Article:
Thursday, July 18, 2013

Is there a difference between a DMD and a DDS?




Over the years, I've been questioned many times on what the difference is between a DMD degree and a DDS degree. There is much confusion over this.

Some believe that a DMD degree is the better degree because it is a variation of the MD degree. Some believe that the DDS degree is better because, the " S" in DDS indicates that they may be more competent in surgery.

The only real diference in these two degrees is simply one different letter in a different order. That is the only difference. The training and credentialing process is exactly the same. Most have undergraduate degrees in the hard sciences such as biology, chemistry and physics. Once accepted into dental school, the first two years are mostly shared with medical students in a lecture setting. The third year of school is when the clinical training really ramps up. Dental students diverge from their medical counterparts at this stage. To graduate and get licensure, we all take the same National, Regional and State Boards (clinical and written), have the same requirements to maintain our continuing education, and are regulated by the same agencies.

Here is a little historical perspective:

  • Baltimore College of Dental Surgery was founded in 1840 and was the first dental college. It is now known as the University of Maryland. They awarded a DDS (Doctor of Dental Surgery) degree.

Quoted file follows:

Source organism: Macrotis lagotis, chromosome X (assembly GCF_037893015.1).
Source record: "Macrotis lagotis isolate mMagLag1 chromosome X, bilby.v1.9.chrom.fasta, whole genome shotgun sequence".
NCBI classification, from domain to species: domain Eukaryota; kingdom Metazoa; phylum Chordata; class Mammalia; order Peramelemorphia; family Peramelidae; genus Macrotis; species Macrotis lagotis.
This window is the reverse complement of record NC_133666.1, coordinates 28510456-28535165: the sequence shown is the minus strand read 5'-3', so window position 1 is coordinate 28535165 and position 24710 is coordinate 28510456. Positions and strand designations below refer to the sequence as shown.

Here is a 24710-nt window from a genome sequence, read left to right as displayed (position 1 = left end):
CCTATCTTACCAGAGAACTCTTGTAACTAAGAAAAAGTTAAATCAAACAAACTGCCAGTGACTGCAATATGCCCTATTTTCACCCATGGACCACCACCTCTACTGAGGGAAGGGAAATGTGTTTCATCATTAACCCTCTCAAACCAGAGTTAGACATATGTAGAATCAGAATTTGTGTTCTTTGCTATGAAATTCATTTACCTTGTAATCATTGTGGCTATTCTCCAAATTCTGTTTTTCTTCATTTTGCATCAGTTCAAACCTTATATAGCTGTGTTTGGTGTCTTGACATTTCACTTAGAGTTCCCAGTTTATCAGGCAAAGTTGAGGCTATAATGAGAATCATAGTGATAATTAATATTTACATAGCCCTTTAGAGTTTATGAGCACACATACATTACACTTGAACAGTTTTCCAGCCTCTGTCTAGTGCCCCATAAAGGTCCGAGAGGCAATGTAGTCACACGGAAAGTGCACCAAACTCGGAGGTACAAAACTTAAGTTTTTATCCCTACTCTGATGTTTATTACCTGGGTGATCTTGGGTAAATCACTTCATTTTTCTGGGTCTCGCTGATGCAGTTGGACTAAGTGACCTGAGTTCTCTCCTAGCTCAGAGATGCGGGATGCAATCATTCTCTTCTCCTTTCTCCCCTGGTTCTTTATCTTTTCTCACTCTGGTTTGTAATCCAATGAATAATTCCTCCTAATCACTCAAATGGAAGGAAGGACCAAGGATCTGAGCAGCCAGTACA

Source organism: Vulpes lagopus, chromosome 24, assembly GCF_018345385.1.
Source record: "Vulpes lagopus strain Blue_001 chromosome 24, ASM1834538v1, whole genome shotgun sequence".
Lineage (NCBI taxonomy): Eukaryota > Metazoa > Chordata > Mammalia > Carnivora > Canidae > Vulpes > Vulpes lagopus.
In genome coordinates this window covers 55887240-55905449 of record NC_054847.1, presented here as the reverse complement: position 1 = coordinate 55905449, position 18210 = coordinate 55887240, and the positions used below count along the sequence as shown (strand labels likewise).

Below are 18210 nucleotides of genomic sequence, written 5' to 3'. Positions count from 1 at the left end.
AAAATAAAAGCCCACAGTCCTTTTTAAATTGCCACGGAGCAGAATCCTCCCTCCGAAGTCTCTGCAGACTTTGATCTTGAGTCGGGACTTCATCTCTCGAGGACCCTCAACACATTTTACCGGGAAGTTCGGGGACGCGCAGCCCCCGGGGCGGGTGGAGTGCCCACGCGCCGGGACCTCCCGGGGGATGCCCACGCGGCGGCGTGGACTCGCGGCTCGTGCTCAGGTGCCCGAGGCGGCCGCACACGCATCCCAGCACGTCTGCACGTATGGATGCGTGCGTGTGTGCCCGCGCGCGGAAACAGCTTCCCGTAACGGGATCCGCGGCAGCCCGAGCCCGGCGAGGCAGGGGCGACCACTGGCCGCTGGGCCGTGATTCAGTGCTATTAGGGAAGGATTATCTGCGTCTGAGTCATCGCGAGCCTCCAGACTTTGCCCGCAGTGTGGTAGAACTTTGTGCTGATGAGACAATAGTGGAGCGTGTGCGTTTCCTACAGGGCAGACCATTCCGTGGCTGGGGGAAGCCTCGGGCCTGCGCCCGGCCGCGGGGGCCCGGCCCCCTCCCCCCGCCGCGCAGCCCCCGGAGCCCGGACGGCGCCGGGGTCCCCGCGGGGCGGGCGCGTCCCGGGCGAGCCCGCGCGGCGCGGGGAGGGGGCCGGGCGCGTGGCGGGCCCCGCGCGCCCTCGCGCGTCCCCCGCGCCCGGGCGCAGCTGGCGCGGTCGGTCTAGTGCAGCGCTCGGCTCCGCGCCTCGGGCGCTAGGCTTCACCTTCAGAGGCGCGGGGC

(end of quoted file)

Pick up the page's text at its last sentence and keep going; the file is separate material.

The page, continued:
• It wasn't until 1867 when Harvard opened up a dental school when a DMD (Doctor of Dental Medicine) degree was awarded. At the time, they felt that the DMD degree as a more accurate description of the profession.
  • We now have over 60 US dental schools. Approximately 2/3 of the schools offer the DDS degree; 1/3 offer the DMD degree.

The ADA (American Dental Association), is well aware of this mass confusion. Many discussions have been held. Some have proposed that we eliminate the DDS degree. Some have proposed that we eliminate the DMD degree. Some have proposed that we come up with an entirely new degree. There has not been any consensus or resolution up to this point.

So, in conclusion, the only difference is one letter. Everything else is exactly the same.



Dr. Cisneros maintains a practice in Freeburg and Columbia, IL. Both are in the Greater St Louis, MO area. For more information on a wide variety of subjects, please visit www.advanced-smiles.com





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